The Kogalymavia A321 air crash took place over the Sinai Peninsula in Egypt on October 31. All 224 people on board the plane were killed, making it the deadliest air accident in modern Russian aviation history.

*Photo by Alaa El Kassas, courtesy of Getty Images

Workers question state claims of only 12.8% unemployment rate

Mada Masr

Workers question official statistics on unemployment figures

Monday, November 16, 2015

Jano Charbel 

According to figures published on Sunday by the state’s Central Agency for Public Mobilization and Statistics (CAPMAS), unemployment increased slightly in the third quarter of 2015, affecting 12.8 percent of the Egyptian workforce.

CAPMAS reports there are currently 3.6 million unemployed Egyptians. According to these findings, the Egyptian workforce currently numbers around 28 million (from a total domestic population of over 89.4 million, with another eight million reportedly living abroad.)

Worker and labor rights activists, however, are questioning CAPMAS’s latest figures, claiming they are inaccurate.

CAPMAS indicates that 12.8 percent represents a minor increase in the national unemployment rate, as the second quarter of 2015 had registered a rate of 12.7 percent. This increase translates into 78,000 additional unemployed workers and employees in the third quarter of this year.

The figures do show improvement compared to the same quarter last year, when the official unemployment rate was 13.1 percent.

However, Fatma Ramadan, an industrial-safety inspector at the Ministry of Manpower and independent union organizer, believes that the unemployment figures cited by CAPMAS "are inaccurate and have been largely downplayed."

“The real unemployment rate may be up to double that which they are currently claiming,” she asserts.

"We demand genuine and accurate statistics regarding unemployment, so that we can find genuine solutions to this national problem,” Ramadan explains.

“Apparently, this unemployment rate doesn't include or take into account factors such as seasonal unemployment, temporary employment, masked and hidden unemployment, or child labor.”

Among those not accounted for within the statistics are homemakers, domestic help, and many other workers in the informal sector.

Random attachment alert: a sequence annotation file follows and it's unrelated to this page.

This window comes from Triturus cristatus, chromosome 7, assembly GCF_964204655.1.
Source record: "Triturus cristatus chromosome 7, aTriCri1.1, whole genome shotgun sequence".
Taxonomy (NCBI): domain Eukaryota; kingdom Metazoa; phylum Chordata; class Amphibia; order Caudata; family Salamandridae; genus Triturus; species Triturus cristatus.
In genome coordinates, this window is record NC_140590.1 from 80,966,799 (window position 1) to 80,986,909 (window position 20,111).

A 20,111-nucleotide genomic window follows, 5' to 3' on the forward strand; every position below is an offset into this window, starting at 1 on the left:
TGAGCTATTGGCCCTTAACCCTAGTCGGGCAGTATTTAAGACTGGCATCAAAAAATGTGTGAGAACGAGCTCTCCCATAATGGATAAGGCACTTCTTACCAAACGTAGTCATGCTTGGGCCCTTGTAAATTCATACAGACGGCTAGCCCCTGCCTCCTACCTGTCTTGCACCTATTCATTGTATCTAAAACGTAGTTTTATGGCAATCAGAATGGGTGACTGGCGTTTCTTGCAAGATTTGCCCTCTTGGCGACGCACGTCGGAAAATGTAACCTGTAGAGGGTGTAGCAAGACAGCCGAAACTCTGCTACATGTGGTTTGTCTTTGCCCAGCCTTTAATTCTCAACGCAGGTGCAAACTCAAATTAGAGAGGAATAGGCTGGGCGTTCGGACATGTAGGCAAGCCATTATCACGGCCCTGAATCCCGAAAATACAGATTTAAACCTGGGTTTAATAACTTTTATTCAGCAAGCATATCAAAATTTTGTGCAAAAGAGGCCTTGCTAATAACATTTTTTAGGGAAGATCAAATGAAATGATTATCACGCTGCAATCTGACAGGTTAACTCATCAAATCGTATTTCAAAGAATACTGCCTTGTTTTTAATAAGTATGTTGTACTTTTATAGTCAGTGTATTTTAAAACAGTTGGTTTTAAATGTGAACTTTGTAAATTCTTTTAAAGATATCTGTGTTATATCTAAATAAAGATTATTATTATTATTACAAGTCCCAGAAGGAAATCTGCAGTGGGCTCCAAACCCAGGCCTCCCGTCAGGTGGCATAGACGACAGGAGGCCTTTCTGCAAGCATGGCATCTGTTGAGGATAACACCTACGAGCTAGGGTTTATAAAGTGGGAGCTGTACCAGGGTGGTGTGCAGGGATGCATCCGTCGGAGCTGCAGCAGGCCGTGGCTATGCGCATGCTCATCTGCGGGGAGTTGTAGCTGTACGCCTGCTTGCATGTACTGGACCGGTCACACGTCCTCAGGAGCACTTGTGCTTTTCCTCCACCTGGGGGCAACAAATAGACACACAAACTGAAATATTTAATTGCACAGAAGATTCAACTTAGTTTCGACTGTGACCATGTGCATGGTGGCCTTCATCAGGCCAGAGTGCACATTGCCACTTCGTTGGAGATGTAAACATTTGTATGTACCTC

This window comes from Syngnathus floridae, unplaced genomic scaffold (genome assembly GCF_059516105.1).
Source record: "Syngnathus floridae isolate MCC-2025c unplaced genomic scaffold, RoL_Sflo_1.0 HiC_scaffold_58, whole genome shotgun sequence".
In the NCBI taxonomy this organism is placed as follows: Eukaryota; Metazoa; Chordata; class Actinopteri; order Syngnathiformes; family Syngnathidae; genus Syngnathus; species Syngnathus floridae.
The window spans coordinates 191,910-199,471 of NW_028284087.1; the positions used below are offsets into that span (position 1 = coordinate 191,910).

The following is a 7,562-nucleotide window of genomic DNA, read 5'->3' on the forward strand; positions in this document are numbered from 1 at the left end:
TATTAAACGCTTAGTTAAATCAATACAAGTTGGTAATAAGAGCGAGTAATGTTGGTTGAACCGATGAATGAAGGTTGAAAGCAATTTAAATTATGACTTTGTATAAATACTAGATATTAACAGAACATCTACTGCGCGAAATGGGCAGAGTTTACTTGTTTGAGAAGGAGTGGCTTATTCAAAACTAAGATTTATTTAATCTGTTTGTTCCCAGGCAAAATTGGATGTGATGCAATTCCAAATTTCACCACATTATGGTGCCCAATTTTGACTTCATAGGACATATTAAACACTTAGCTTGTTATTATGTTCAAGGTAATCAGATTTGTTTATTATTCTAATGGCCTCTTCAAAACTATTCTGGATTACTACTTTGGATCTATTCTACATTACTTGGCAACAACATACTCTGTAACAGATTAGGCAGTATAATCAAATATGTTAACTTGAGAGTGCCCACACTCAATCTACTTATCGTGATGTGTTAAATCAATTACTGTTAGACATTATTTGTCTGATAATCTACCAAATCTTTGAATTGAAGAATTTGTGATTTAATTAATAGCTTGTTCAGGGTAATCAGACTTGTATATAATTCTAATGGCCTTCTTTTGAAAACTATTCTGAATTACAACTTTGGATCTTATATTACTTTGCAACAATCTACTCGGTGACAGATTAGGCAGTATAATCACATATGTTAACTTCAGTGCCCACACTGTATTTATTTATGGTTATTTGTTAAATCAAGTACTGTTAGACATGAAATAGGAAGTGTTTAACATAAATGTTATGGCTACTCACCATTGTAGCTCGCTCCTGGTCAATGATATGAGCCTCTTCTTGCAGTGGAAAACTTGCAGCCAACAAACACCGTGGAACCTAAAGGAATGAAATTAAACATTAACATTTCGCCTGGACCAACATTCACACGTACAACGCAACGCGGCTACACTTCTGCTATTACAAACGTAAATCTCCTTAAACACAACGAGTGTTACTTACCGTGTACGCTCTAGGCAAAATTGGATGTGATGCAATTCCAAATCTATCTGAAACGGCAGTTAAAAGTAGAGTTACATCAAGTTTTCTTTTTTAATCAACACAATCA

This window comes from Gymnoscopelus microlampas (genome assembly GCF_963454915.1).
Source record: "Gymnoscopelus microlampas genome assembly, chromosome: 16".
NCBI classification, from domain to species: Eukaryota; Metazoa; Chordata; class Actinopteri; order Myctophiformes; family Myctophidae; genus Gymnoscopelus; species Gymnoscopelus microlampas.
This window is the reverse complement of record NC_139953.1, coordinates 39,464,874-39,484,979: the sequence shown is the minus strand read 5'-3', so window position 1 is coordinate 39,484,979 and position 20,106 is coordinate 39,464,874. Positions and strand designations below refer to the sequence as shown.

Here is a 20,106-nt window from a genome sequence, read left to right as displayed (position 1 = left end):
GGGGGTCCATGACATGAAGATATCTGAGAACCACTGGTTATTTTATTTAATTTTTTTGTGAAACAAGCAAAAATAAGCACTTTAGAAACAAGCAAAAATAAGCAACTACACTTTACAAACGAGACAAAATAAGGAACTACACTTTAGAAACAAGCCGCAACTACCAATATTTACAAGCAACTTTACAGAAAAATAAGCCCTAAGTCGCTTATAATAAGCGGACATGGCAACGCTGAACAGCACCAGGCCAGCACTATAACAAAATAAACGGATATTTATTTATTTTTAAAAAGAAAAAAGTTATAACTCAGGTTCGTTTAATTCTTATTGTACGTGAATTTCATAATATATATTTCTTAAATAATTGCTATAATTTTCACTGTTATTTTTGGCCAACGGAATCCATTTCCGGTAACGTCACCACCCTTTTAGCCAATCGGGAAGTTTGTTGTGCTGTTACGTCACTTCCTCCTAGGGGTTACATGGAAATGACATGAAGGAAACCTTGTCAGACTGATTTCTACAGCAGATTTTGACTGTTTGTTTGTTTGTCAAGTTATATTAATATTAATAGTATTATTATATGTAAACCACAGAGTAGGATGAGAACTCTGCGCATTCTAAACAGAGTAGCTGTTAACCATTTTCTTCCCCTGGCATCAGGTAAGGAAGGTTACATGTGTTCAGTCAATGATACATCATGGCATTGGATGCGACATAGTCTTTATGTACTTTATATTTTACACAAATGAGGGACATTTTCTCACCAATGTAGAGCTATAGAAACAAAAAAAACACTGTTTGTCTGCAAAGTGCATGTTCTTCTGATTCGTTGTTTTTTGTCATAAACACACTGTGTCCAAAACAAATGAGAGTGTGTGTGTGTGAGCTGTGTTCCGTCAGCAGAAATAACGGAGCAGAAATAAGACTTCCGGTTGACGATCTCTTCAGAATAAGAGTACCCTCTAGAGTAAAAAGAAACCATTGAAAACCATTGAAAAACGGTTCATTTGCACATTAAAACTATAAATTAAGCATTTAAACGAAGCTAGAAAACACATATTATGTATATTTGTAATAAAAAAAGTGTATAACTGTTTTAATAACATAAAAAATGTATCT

“CAPMAS calculates unemployment rates based on the numbers of those actively seeking employment — primarily at the offices of the Ministry of Manpower," Ramadan explains. “What typically happens is that if a jobless worker doesn’t find a job opportunity through the ministry, they don’t keep coming back.”

Ramadan adds that these workers may instead seek job opportunities via private employment firms, or informal networks.

Ramadan highlighted in particular the mass-layoffs associated with the closure of hundreds of state-owned factories since the 2011 revolution, adding that only a trivial number of new factories or industries are being established.

“The government is not concerned with the plight of unemployed workers, and this is reflected in the lack of implementation of judicial verdicts demanding that stalled public sector companies be re-operated, and that thousands of workers be reinstated,” Ramadan argues.

Proportional to the workforce, the unemployment rate in urban areas of Cairo currently amounts to 15 percent while in rural areas it reportedly amounts to 11.2 percent. These rates are gradually increasing – in both the countryside and cities – in comparison to the past four quarters.

CAPMAS issued additional details regarding the unemployment rate. According to its breakdown, 9.3 percent of males in the workforce are unemployed, while 24.9 percent of females in the workforce are currently jobless. Over the last few quarters, the unemployment rate continues to gradually increase among women, while it has slightly decreased among men.

Hisham al-Oql, one of nearly 600 former workers at the Tanta Flax and Oils Company, who has been unemployed for the past seven years, also points to the general governmental disinterest in labor rights.

Oql dismisses CAPMAS’s unemployment figures as inaccurate. "Real unemployment probably amounts to more than double the figure they’ve cited.”

“We are filing further legal appeals for the implementation of the court verdicts," Oql explains, referring to those issued in 2011 for the re-operation of stalled companies and reinstatement of workers. "Yet the government is simply ignoring our demands, and refusing to respect judicial rulings,” he adds.

Fifty-year-old Oql adds that he has to rely on his mother for financial assistance, so that he can support his wife and son.

For the past four years, Oql has been seeking to unify the efforts and demands of thousands of other jobless workers to demand the re-opening of the following stalled companies: Tanta Flax and Oils, Simo Paper, Nile Cotton Ginning, Nasr Steam Boilers and Omar Effendy department stores, among others.

Oql said the government talks of promoting production and creating additional job opportunities, but is not doing so effectively.

Ramadan also pointed to “an increase in the rate of punitive sackings of workers,” including laborers who are fired for organizing independent unions in their workplaces for protesting, striking, or "calling for the accountability of corrupt administrators.”

According to the independent unionist, the fourth quarter of 2015 may bear the grimmest unemployment rate yet, as tourism has been hit hard over the past two weeks in Sharm el-Sheikh and elsewhere, amid allegations of a bomb on board a Russian Metrojet passenger plane that crashed in Sinai, killing all 224 passengers and crew members on October 31.